Mapping the Social Ecology of Culture: Social Position, Connectedness, and Influence as Predictors of Systematic Variation in Affective Meaning 



A strong model of culture should capture both the structured and negotiated elements of cultural meaning, allowing for the fluidity of social action and the agency of social actors. Although cultural meanings often reproduce societal structures, supporting stability and consensus, culture is constitutive of and not merely produced by structural arrangements. It is therefore essential to establish clear mechanisms which guide how individuals interpret social events and apply cultural meanings in making sense of the social world. As such, my dissertation focused on the model of culture forwarded by affect control theory, a sociological theory linking culturally shared meaning with identity, behavior, and emotion in interpersonal interaction (for reviews, see Heise 2007; Robinson and Smith-Lovin 2006). 

While many theories have attempted to deal with components of the cultural model separately, affect control theory provides a unifying multi-level framework, which rectifies many shortcomings of earlier models by simultaneously accounting for individual cognition and emotion, situational and institutional context, and cultural meaning. The dissertation begins by introducing affect control theory, which considers cultural meanings to be societally bound, based on consensual and widely shared sentiments, and stable over long periods of time. I advocate several refinements to the theory’s assumptions about culture, proposing that cultural sentiments are dynamic and structurally contingent, and that mechanisms operating within social networks serve as important sources of meaning consensus and change.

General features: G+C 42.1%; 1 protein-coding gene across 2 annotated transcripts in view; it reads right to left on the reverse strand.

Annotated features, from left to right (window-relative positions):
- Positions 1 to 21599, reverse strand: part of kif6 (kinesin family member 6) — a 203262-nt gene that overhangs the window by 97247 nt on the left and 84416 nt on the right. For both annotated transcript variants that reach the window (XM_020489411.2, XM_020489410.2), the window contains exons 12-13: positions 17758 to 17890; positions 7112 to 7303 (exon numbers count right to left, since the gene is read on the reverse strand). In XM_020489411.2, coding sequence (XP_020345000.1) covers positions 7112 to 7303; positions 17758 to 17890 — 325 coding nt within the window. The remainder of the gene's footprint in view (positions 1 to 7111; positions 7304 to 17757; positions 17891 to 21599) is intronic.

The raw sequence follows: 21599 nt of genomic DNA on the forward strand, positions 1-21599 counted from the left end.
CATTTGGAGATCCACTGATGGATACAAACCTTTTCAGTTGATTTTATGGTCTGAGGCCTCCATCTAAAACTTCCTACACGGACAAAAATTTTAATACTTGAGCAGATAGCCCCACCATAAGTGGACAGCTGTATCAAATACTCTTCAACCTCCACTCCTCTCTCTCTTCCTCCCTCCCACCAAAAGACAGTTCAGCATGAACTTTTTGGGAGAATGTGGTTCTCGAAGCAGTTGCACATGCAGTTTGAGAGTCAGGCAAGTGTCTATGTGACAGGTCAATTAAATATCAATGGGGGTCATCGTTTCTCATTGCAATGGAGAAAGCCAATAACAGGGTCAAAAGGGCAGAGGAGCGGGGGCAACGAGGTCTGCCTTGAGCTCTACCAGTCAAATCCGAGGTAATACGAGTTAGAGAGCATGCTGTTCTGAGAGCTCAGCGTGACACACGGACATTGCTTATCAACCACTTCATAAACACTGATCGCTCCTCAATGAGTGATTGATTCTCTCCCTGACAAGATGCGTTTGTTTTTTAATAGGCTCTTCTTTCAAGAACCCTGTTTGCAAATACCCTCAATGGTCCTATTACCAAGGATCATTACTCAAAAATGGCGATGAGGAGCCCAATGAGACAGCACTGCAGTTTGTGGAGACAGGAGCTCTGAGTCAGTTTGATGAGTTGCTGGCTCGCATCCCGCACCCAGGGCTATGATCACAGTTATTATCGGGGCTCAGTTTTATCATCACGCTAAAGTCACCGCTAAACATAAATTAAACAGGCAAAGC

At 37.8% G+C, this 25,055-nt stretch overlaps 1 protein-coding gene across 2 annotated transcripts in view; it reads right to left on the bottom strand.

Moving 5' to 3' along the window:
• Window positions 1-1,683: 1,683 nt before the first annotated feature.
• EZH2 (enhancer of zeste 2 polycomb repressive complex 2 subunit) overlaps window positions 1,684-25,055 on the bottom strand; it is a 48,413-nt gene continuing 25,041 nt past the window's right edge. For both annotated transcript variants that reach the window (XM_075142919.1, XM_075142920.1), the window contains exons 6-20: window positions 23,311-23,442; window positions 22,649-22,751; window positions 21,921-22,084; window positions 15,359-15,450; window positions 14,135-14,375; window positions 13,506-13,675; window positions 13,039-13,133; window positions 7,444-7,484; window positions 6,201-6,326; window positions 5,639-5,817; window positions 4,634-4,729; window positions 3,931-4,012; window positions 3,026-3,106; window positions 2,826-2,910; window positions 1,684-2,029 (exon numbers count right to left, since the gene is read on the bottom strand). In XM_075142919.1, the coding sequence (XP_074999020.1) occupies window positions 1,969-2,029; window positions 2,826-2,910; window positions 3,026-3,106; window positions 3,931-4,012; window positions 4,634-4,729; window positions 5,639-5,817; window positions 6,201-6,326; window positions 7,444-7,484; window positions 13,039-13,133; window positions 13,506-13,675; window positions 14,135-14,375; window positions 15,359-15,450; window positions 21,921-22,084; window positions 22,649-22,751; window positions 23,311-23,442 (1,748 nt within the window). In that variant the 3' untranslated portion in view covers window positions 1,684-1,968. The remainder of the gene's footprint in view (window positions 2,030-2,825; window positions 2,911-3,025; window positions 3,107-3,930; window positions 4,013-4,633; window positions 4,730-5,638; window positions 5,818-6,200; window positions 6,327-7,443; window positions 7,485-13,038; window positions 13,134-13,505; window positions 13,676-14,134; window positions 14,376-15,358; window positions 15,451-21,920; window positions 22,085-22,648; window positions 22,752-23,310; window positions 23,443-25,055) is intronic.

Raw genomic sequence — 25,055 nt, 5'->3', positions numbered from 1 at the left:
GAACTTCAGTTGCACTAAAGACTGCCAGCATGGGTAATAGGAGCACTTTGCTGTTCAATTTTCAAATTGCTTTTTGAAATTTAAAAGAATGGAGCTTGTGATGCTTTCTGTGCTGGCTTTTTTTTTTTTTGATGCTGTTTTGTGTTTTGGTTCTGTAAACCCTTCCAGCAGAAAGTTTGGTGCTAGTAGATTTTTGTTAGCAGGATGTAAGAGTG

The remainder of the dissertation presents empirical evidence in support of my propositions. First, I draw upon primary survey data to show how social position and patterns of social connectedness relate to inculcation into the dominant culture and commonality with the affective meanings of others. Respondents’ demographics, social position, social connectedness, network composition, and experiences in close relationships are explored as predictors of inculcation and commonality in meaning. Second, through an experimental study, I explore social influence processes as a mechanism of cultural consensus and change. Analyses examine both conditionally manipulated features of the group structure and respondents’ emergent assessments of social influence as predictors of change in task-related attitudes and affective meanings.

Results identify structural sources of normative differentiation and consensus, and introduce social networks methodologies as a means of elaborating affect control theory’s explanatory model. More broadly, the findings generated by this project contribute to an ongoing academic discussion on the origins of cultural content, exploring the complex and dynamic relationship between patterns of social interaction and cultural affective meaning.